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Can the EB-5 project have employees work in a non-TEA?

I was wondering if my project would still quality as being in a TEA if my employees do most of their work in a non-TEA. For example, if I had a cleaning company with headquarters in a TEA, but with employees who worked mostly on cleaning buildings in non-TEAs, what problems could that cause? What do I need to know about EB-5 and TEA guidelines?

Answers

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    Reza Rahbaran

    Immigration Attorney
    Answered on

    It appears you are referring to a direct EB-5 investment. Therefore, the jobs must be created within the geographical TEA.

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    Fredrick W Voigtmann

    Immigration Attorney
    Answered on

    In order to qualify for the lower investment amount of $500,000, the new commercial enterprise (NCE) must be principally doing business in a TEA. The USCIS EB-5 policy memo of 05/30/2014 defines what it means to be "principally doing business" in a TEA. One of the four factors is the location of the employees. Therefore, it would be difficult to argue for TEA status if your employees are not working in a TEA. The other factors are the locations of the expenditures, the day to day operations, and the assets of the NCE.

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    Salvatore Picataggio

    Immigration Attorney
    Answered on

    The idea of employment creation is that it is located within a specified geographic area, which will include both the TEA and non-TEA areas. The job creating entity must be "principally doing business" in the TEA.

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    A Olusanjo Omoniyi

    Immigration Attorney
    Answered on

    It is feasible for the EB-5 project employees to work in a non-TEA. The issue here is more or less a corporate law matter. If your business is located in a TEA area, and all these employees are hired and paid from the TEA area, then it should not matter where you obtain contracts and send them to perform those contracts. In order to successfully do this, advisably, you need to talk to an EB-5 immigration attorney.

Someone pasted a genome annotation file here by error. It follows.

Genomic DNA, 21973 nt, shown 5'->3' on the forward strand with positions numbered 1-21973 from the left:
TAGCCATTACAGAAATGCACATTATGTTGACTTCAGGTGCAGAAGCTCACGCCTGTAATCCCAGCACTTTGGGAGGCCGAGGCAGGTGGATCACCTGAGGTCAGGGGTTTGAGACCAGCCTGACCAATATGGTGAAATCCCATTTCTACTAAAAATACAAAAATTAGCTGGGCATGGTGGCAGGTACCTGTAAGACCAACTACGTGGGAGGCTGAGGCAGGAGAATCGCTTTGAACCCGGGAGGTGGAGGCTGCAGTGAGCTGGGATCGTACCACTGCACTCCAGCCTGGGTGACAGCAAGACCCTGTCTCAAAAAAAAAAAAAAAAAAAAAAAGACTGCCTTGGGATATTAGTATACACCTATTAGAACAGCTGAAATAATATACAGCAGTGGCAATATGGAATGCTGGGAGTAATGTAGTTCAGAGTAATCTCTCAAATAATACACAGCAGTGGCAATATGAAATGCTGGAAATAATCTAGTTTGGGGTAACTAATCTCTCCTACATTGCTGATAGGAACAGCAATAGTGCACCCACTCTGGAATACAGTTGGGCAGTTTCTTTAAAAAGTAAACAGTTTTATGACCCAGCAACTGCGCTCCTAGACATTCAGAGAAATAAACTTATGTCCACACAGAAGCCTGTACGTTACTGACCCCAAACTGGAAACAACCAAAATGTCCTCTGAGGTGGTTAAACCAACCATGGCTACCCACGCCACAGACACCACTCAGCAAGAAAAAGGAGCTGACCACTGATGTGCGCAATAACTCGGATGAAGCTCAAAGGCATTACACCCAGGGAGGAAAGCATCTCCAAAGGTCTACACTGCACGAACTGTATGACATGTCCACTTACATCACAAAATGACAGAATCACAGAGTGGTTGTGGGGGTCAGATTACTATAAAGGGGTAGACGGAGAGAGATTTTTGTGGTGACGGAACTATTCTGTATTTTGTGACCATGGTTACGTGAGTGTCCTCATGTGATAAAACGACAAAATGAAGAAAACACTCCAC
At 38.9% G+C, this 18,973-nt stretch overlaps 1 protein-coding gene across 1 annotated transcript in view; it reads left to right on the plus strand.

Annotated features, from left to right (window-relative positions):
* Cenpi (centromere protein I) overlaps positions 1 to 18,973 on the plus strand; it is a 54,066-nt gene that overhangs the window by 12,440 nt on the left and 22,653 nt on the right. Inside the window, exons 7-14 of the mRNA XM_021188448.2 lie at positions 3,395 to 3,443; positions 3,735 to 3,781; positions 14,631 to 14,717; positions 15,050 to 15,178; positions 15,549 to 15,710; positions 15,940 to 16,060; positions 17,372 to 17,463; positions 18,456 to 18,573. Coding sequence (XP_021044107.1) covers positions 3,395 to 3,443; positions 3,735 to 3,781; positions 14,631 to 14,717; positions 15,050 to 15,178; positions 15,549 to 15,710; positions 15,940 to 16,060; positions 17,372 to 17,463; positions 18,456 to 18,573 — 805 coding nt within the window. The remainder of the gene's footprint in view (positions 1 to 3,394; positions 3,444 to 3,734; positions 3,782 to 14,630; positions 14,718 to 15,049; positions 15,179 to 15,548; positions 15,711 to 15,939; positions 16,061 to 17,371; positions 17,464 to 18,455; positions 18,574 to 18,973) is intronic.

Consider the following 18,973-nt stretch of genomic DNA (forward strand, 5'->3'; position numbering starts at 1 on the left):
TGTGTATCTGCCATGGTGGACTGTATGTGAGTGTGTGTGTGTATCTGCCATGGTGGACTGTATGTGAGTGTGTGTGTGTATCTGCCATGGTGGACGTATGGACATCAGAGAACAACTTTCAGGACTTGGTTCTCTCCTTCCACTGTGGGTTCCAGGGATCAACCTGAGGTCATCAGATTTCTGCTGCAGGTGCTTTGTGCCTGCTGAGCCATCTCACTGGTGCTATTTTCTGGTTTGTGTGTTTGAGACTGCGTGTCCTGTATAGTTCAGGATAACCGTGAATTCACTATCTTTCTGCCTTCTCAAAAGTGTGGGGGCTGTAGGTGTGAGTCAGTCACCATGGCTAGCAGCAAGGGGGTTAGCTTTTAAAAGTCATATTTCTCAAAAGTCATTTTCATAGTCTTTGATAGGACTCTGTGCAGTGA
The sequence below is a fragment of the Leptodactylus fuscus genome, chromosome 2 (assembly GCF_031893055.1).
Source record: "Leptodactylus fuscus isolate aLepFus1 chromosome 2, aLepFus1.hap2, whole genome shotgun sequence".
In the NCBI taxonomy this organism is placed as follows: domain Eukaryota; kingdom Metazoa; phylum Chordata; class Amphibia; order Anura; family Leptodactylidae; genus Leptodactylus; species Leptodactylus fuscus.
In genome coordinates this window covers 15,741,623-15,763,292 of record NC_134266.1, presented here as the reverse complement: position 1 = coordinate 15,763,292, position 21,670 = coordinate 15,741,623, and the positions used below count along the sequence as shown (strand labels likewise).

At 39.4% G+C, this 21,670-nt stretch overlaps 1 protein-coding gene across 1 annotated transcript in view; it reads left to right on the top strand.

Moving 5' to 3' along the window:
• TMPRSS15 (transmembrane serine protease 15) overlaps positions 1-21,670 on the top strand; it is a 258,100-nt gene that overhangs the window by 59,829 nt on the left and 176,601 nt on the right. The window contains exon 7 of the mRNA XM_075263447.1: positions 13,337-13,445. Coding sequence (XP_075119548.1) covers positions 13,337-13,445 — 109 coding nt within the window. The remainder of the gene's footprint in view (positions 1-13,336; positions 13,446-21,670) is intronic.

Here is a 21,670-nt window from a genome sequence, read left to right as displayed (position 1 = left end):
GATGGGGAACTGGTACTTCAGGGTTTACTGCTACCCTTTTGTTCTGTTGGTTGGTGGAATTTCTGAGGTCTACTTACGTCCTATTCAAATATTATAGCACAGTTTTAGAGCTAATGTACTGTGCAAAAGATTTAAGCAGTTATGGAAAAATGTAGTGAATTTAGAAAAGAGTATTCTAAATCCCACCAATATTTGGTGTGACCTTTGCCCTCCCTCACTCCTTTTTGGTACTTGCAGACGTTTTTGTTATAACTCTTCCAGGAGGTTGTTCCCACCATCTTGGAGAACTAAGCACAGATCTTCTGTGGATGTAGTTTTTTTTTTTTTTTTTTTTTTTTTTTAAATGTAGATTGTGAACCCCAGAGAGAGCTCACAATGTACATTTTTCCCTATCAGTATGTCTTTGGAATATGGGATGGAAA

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    Philip H Teplen

    Immigration Attorney
    Answered on

    I suggest you build a hypothecate regional center, and then you would have contiguous area flexibility.

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    Rohit Kapuria

    Immigration Attorney
    Answered on

    The key to meeting the requirements is that the principal place of business has to be in a TEA. We just worked on a somewhat similar case and would be happy to offer you a complimentary consult to further discuss. There may be certain facts associated with your project proposal that may or may not work for EB-5 purposes.

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    BoBi Ahn

    Immigration Attorney
    Answered on

    The employment/jobs must be created in the TEA.

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    Ed Beshara

    Immigration Attorney
    Answered on

    In a direct EB-5 project, the direct full time employees should be employed in the TEA. While in an EB-5 Regional Center project, the indirect employees may be located outside the TEA.

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    Jeffrey E Campion

    Immigration Attorney
    Answered on

    Hello. That is a great question. It will require in-depth analysis, but it can be done. We have cases approved where a construction company reviews and analyzes properties to be acquired at its headquarters and its employees work there and are paid there. But, the redevelopment projects may or may not be located in a TEA. In that case, we were able to convince CIS that the principal place of business headquarters was in the TEA and thus the investment amount was $500,000. The analysis is fact-specific, which is why you would need to speak in detail with your attorney.

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